Next: These Aldi items aren’t high quality.
12. Paper products
Unlike many of their other merchandise, the quality of paper products like napkins, paper towels, and paper plates isn’t great. Plus, when you factor in coupons or buying in bulk at warehouse clubs, the paper products you’ll find at Aldi aren’t even necessarily cheaper.
Next: You’ll miss using coupons on these pricey products.
Shampoo, deodorant, feminine products — you’ll find a small pharmacy section at Aldi, but the prices in this aisle aren’t much cheaper than what you’ll see elsewhere. And Aldi doesn’t accept coupons, so you won’t even save money that way.
Next: It makes no sense to buy this type of food at Aldi.
14. Most name brand food
Most people shop at Aldi to save money. You can reduce your grocery bill significantly — but only if you’re willing to forget national brand merchandise and try private label instead. When it comes to prices, you’ll pay just as much or even more for products as you would at a traditional grocery store. But if you’re willing to substitute Aldi’s private label brands, you’ll save a bunch.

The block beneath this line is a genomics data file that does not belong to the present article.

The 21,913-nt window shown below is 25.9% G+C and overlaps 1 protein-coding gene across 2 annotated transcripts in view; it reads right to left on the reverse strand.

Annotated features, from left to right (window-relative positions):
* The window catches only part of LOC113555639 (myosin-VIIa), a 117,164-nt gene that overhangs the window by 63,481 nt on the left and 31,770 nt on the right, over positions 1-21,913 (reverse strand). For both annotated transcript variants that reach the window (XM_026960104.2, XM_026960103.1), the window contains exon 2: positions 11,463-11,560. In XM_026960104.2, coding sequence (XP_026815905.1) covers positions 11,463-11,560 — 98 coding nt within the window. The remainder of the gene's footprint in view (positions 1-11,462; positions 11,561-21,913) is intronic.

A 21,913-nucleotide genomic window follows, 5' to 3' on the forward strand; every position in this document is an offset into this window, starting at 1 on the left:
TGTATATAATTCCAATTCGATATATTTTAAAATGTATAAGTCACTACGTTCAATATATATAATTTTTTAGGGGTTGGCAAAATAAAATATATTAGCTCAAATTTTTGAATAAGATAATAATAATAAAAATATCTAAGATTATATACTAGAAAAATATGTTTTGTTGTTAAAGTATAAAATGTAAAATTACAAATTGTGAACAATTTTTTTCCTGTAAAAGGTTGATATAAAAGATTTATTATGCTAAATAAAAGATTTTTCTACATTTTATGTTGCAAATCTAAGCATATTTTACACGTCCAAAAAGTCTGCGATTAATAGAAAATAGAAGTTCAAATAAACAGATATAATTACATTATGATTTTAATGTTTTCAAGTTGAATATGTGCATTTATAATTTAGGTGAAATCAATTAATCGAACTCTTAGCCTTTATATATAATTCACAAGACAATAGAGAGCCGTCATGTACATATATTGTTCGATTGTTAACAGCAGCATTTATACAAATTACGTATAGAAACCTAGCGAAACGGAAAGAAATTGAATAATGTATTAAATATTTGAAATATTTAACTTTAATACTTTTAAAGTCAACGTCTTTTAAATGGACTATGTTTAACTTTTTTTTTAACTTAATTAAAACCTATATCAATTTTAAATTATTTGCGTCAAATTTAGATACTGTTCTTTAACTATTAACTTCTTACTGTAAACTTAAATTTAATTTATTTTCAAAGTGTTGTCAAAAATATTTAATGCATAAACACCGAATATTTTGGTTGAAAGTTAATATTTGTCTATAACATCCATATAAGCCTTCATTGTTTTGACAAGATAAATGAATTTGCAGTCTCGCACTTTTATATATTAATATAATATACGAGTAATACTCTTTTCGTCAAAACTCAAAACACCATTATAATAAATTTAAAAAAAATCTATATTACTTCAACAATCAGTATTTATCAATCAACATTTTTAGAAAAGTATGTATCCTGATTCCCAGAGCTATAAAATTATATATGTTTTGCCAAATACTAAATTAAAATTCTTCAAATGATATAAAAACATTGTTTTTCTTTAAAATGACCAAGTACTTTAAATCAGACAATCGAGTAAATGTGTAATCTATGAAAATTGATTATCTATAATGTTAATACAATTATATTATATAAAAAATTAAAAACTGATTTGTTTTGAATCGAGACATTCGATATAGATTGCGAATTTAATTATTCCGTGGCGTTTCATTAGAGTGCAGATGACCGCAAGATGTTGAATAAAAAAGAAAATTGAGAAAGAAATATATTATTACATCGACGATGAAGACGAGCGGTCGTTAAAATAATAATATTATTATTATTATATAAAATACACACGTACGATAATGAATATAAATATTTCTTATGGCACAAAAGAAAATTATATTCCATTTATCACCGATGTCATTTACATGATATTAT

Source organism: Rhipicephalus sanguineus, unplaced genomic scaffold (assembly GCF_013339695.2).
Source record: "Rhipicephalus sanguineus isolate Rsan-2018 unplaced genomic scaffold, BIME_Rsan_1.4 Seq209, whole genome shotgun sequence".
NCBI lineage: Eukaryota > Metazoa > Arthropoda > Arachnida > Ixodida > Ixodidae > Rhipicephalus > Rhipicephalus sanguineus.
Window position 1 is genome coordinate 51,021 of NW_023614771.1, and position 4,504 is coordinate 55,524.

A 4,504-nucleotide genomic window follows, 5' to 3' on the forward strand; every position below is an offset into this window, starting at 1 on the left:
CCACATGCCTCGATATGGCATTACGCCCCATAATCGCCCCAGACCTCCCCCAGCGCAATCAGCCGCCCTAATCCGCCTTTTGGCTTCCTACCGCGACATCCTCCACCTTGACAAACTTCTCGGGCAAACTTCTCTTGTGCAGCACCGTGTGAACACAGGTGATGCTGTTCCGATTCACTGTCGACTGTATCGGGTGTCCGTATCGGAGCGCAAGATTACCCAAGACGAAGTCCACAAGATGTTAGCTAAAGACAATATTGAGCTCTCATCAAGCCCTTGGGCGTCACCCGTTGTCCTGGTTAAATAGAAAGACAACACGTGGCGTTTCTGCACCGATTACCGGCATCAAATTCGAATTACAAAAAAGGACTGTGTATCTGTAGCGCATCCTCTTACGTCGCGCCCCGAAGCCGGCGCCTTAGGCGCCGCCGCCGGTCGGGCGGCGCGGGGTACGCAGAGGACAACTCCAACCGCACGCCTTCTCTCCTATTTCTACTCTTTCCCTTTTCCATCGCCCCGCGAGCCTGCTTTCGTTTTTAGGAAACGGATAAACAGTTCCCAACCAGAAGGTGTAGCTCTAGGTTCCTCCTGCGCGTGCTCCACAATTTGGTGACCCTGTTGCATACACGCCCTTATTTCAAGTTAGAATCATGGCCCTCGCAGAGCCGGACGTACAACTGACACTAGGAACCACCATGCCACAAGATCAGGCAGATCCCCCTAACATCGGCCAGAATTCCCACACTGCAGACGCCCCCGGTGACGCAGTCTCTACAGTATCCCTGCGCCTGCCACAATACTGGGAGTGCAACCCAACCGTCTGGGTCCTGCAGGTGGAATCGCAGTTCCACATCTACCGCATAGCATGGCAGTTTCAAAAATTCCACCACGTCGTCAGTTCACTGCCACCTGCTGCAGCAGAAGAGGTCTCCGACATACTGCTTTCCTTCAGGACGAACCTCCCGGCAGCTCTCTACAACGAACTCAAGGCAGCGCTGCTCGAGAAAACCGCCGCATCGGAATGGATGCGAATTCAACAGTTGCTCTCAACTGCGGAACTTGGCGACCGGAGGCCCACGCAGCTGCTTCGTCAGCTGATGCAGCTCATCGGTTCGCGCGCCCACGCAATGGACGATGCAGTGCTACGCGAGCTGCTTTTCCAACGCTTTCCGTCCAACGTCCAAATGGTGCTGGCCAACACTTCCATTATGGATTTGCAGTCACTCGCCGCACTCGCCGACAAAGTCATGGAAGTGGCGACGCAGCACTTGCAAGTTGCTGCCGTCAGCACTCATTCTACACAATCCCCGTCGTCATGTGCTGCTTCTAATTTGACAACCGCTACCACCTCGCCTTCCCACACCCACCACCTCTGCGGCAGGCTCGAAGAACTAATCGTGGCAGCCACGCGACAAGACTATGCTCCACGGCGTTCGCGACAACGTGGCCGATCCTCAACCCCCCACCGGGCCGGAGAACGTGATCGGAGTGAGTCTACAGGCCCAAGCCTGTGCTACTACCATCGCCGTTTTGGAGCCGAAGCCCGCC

The one exception: sometimes Aldi will carry closeouts, like limited time flavors of national brand products. They’ll usually offer great prices on these items. You just need to do your research and pay attention to prices to ensure you’re getting a deal.
Next: These aren’t cheaper at Aldi, and they don’t taste good either.
15. Premade baked goods
Slice and bake cookies, biscuits, and rolls at Aldi aren’t a great deal. These items often aren’t much cheaper than national brand options and they don’t taste good either. Opt for branded products with a coupon at the regular grocery store instead.